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Clinical and Kinematic Features of Valproate-Induced Tremor and Differences with Essential Tremor.

Authors
  • Paparella, Giulia1
  • Angelini, Luca2
  • De Biase, Alessandro2
  • Cannavacciuolo, Antonio2
  • Colella, Donato2
  • Di Bonaventura, Carlo2
  • Giallonardo, Anna Teresa2
  • Berardelli, Alfredo3, 4
  • Bologna, Matteo1, 2
  • 1 IRCCS Neuromed, Pozzilli (IS), Italy. , (Italy)
  • 2 Department of Human Neurosciences, Sapienza University of Rome, Viale dell'Università, 30, 00185, Rome, Italy. , (Italy)
  • 3 IRCCS Neuromed, Pozzilli (IS), Italy. [email protected] , (Italy)
  • 4 Department of Human Neurosciences, Sapienza University of Rome, Viale dell'Università, 30, 00185, Rome, Italy. [email protected] , (Italy)
Type
Published Article
Journal
Cerebellum (London, England)
Publication Date
Jun 01, 2021
Volume
20
Issue
3
Pages
374–383
Identifiers
DOI: 10.1007/s12311-020-01216-5
PMID: 33200286
Source
Medline
Keywords
Language
English
License
Unknown

Abstract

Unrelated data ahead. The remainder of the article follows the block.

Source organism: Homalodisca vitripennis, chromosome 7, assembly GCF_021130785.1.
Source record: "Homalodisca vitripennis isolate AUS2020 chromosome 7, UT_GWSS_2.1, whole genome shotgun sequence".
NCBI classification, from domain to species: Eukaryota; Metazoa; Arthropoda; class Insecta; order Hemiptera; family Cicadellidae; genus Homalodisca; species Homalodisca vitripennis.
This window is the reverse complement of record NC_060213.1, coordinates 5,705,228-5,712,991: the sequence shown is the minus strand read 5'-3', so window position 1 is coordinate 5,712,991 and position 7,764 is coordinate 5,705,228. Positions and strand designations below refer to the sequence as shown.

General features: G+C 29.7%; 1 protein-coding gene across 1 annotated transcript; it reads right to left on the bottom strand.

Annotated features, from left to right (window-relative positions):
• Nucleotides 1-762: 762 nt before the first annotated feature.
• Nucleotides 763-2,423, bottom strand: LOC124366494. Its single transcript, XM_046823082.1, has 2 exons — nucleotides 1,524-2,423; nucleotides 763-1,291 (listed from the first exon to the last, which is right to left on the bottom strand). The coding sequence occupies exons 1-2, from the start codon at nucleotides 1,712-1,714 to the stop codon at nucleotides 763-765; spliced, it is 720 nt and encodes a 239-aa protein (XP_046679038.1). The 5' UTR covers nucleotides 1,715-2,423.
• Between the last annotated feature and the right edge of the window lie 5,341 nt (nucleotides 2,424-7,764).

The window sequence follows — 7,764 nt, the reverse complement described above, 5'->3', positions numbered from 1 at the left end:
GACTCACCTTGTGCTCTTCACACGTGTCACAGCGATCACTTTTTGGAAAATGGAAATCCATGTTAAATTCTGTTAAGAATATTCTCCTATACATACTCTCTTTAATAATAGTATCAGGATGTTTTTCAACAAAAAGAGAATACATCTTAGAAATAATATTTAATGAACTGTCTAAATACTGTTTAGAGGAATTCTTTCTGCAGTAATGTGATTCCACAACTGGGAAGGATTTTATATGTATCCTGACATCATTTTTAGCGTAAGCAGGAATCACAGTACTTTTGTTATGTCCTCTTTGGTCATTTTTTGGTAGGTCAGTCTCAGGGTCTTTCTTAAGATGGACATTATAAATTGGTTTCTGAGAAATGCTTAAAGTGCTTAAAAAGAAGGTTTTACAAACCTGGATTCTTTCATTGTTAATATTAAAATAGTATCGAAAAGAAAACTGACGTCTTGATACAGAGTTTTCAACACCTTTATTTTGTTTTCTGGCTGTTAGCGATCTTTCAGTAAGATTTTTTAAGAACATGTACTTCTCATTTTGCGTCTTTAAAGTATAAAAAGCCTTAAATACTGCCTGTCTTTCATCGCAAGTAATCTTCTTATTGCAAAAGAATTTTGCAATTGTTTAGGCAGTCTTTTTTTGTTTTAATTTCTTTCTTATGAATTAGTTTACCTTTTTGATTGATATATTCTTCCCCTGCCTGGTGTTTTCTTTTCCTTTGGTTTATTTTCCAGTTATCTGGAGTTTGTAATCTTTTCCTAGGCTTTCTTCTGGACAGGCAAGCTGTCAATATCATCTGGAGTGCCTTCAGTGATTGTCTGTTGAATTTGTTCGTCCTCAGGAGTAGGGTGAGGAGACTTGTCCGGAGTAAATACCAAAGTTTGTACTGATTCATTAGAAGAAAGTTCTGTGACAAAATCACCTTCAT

Tremor is a common movement disorder that can be induced by medications, including valproate, which is used for the treatment of epilepsy. However, the clinical and neurophysiological features of valproate-induced tremor are still under-investigated. We performed a clinical and kinematic assessment of valproate-induced tremor by considering tremor body distribution and activation conditions. We investigated possible correlations between demographic and clinical data and kinematic features. Valproate-induced tremor results were also compared with those collected in a large sample of patients with essential tremor. Sixteen valproate-induced tremor patients and 93 essential tremor patients were enrolled. All participants underwent a standardised neurological examination and video recording. Patients also underwent an objective assessment of postural, kinetic and rest tremor of the upper limbs and head tremor through kinematic analysis. Nonparametric tests were used for statistical comparisons between the two groups. Clinical evaluation showed a higher occurrence of rest tremor as well as head or voice, and lower limb involvement in patients with valproate-induced tremor. Kinematic analysis showed a substantial variability in the tremor features of patients with valproate-induced tremor. Compared to essential tremor, we found a higher occurrence of rest tremor of the upper limbs and the involvement of more body segments in valproate-induced tremor patients. Valproate-induced tremor has distinctive clinical and kinematic features, which may suggest that valproate interferes with the cerebellar functions.

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